Teen Court: A Second Chance for Young Adults
Lowe, Janis, Nation's Cities Weekly
Teen Court is a Texas Judicial Court operated by teenagers to assess the punishment phase for a crime committed by a teenager (Class C misdemeanors only).
It is a second chance for a teenager, who with his or her parent(s) accepts a guilty verdict from the referring judge (Municipal Court or Justice of the Peace) and is then adjudicated to a court of peers for the punishment phase of the crime. Because teens play all the roles, teen offenders take the decisions of the Court very seriously,
A community Teen Court has been established for the Texas cities of Friendswood, Pearland, Manvel, and Alvin under the auspices of the local "Y" (the Tricounty YMCA). Funded by the "Y," the program drew teenagers from the local junior and high schools, trained them in procedures and decorum befitting the court, and conducted the first area Teen Court last February 5. The Court tried 16 cases in February and 15 cases in March as referred from nine area courts.
Offenses heard by the court include fighting in school, truancy, and minor in possession, and in some cases, traffic violations. The premise of the program is based on the fact that juvenile crime in America is rising. The goal of the program is to prevent future illegal behavior by placing the responsibility upon the offender and by positive peer pressure.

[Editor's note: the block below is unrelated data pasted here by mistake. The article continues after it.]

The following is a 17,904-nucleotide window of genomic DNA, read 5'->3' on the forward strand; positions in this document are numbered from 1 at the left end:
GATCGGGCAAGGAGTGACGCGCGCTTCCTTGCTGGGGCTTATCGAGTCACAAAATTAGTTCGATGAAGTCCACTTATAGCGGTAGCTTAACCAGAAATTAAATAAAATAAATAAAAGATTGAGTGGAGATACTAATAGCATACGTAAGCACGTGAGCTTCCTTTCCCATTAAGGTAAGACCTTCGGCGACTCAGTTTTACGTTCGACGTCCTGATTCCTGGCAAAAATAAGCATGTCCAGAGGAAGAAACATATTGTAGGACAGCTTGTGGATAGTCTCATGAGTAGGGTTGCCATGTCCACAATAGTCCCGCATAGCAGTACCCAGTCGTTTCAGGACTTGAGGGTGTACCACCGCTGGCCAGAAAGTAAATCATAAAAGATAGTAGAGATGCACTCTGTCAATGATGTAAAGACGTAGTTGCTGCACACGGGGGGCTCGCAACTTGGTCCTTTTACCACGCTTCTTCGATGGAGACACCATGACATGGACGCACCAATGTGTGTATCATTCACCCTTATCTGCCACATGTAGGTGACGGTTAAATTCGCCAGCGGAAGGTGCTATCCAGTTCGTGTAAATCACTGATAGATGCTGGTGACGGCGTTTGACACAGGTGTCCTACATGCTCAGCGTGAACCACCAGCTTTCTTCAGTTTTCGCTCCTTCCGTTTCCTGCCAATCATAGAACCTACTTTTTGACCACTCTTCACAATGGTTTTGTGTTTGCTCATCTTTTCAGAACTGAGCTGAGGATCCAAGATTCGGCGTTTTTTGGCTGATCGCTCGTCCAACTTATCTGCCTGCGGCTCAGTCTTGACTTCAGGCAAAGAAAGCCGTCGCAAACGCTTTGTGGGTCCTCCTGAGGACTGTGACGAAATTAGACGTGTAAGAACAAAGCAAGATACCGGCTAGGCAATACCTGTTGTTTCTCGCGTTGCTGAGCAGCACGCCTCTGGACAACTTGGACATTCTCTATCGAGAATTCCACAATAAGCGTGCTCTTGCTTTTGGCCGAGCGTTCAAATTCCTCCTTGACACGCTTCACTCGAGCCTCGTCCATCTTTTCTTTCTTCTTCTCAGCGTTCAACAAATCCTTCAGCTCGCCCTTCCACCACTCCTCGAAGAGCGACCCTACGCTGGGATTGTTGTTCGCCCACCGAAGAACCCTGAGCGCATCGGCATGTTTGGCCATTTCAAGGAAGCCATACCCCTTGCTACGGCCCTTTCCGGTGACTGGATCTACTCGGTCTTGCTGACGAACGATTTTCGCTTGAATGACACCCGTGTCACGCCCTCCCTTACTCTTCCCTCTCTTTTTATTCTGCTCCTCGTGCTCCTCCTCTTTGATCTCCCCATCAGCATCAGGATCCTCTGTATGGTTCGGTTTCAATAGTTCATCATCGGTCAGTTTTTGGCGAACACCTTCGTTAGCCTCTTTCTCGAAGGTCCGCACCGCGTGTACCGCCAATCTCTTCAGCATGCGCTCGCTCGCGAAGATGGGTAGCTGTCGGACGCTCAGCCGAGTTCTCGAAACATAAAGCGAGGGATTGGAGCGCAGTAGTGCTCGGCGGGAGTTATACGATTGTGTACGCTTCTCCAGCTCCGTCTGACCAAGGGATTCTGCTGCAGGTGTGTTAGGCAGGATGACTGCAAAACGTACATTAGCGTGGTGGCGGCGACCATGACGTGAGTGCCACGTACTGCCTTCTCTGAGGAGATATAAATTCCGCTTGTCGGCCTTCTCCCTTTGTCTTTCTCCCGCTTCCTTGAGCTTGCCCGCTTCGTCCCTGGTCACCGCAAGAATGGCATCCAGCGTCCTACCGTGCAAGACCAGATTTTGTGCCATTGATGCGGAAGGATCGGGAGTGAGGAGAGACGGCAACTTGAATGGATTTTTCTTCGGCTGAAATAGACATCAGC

As a case is presented to the teen jurors, a Defending Attorney (DA) pleads on behalf of the teen offender for a lighter sentence due to the presentation of evidence and circumstances that were beyond the control of the juvenile (under the age of 17) that could have contributed to the crime.
The teens that staff the Court try to listen for factors at home, school, work, or play that may be causing the teen's problems. The DA, the offender's friend in the courtroom, attempts to convince the jury that the teen has his or her side of the story to be considered before the assessment of the punishment. The offender is the only witness to plead his or her case; teens believe the offenders will talk more freely without parents or school officials present.
The Prosecuting Attorney (PA) attempts to establish the fact to the jury that the teen offender was aware of the wrongful act, could have chosen another course of action to avoid confrontation (i.e., fighting in school) or a solicitation of adult help to avoid the violation of the law.
The PA strives for a maximum punishment. (The jurors have guidelines for punishment assessment.) The PA places the responsibility of the wrongful act back on the teen offender. …